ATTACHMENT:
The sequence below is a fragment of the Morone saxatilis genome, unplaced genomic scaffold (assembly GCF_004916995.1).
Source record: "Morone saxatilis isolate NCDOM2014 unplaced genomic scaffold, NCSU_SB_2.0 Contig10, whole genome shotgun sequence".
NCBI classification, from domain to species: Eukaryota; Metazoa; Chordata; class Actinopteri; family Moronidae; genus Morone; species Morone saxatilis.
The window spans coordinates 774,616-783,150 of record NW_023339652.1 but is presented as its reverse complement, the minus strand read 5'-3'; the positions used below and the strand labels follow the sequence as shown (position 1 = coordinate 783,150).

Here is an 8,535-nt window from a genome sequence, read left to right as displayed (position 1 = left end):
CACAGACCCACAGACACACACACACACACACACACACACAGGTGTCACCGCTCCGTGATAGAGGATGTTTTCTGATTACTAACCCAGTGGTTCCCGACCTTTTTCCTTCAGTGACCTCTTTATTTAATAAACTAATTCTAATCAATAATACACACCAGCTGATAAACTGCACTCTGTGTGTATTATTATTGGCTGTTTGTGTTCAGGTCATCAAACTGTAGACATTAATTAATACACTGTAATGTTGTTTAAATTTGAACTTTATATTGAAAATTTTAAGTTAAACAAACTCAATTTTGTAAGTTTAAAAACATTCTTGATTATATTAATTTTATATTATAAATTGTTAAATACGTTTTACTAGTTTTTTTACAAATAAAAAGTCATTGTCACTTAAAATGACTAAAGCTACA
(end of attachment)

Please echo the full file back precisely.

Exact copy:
The sequence below is a fragment of the Morone saxatilis genome, unplaced genomic scaffold (assembly GCF_004916995.1).
Source record: "Morone saxatilis isolate NCDOM2014 unplaced genomic scaffold, NCSU_SB_2.0 Contig10, whole genome shotgun sequence".
NCBI classification, from domain to species: Eukaryota; Metazoa; Chordata; class Actinopteri; family Moronidae; genus Morone; species Morone saxatilis.
The window spans coordinates 774,616-783,150 of record NW_023339652.1 but is presented as its reverse complement, the minus strand read 5'-3'; the positions used below and the strand labels follow the sequence as shown (position 1 = coordinate 783,150).

Here is an 8,535-nt window from a genome sequence, read left to right as displayed (position 1 = left end):
CACAGACCCACAGACACACACACACACACACACACACACAGGTGTCACCGCTCCGTGATAGAGGATGTTTTCTGATTACTAACCCAGTGGTTCCCGACCTTTTTCCTTCAGTGACCTCTTTATTTAATAAACTAATTCTAATCAATAATACACACCAGCTGATAAACTGCACTCTGTGTGTATTATTATTGGCTGTTTGTGTTCAGGTCATCAAACTGTAGACATTAATTAATACACTGTAATGTTGTTTAAATTTGAACTTTATATTGAAAATTTTAAGTTAAACAAACTCAATTTTGTAAGTTTAAAAACATTCTTGATTATATTAATTTTATATTATAAATTGTTAAATACGTTTTACTAGTTTTTTTACAAATAAAAAGTCATTGTCACTTAAAATGACTAAAGCTACA